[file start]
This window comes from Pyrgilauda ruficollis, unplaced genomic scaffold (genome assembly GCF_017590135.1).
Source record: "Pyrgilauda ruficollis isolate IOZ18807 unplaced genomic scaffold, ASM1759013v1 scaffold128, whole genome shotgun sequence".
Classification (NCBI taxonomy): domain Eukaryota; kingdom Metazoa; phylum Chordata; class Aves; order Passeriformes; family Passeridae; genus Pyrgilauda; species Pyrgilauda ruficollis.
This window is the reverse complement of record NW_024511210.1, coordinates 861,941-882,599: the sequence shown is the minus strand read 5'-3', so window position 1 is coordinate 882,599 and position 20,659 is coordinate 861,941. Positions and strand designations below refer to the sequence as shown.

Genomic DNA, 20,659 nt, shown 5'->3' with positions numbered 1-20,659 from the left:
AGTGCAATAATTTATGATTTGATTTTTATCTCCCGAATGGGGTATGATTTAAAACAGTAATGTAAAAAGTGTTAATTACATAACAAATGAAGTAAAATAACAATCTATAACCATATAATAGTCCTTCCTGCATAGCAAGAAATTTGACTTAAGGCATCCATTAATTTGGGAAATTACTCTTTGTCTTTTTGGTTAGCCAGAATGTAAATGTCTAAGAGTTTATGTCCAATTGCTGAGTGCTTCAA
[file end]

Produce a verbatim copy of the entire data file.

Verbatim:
This window comes from Pyrgilauda ruficollis, unplaced genomic scaffold (genome assembly GCF_017590135.1).
Source record: "Pyrgilauda ruficollis isolate IOZ18807 unplaced genomic scaffold, ASM1759013v1 scaffold128, whole genome shotgun sequence".
Classification (NCBI taxonomy): domain Eukaryota; kingdom Metazoa; phylum Chordata; class Aves; order Passeriformes; family Passeridae; genus Pyrgilauda; species Pyrgilauda ruficollis.
This window is the reverse complement of record NW_024511210.1, coordinates 861,941-882,599: the sequence shown is the minus strand read 5'-3', so window position 1 is coordinate 882,599 and position 20,659 is coordinate 861,941. Positions and strand designations below refer to the sequence as shown.

Genomic DNA, 20,659 nt, shown 5'->3' with positions numbered 1-20,659 from the left:
AGTGCAATAATTTATGATTTGATTTTTATCTCCCGAATGGGGTATGATTTAAAACAGTAATGTAAAAAGTGTTAATTACATAACAAATGAAGTAAAATAACAATCTATAACCATATAATAGTCCTTCCTGCATAGCAAGAAATTTGACTTAAGGCATCCATTAATTTGGGAAATTACTCTTTGTCTTTTTGGTTAGCCAGAATGTAAATGTCTAAGAGTTTATGTCCAATTGCTGAGTGCTTCAA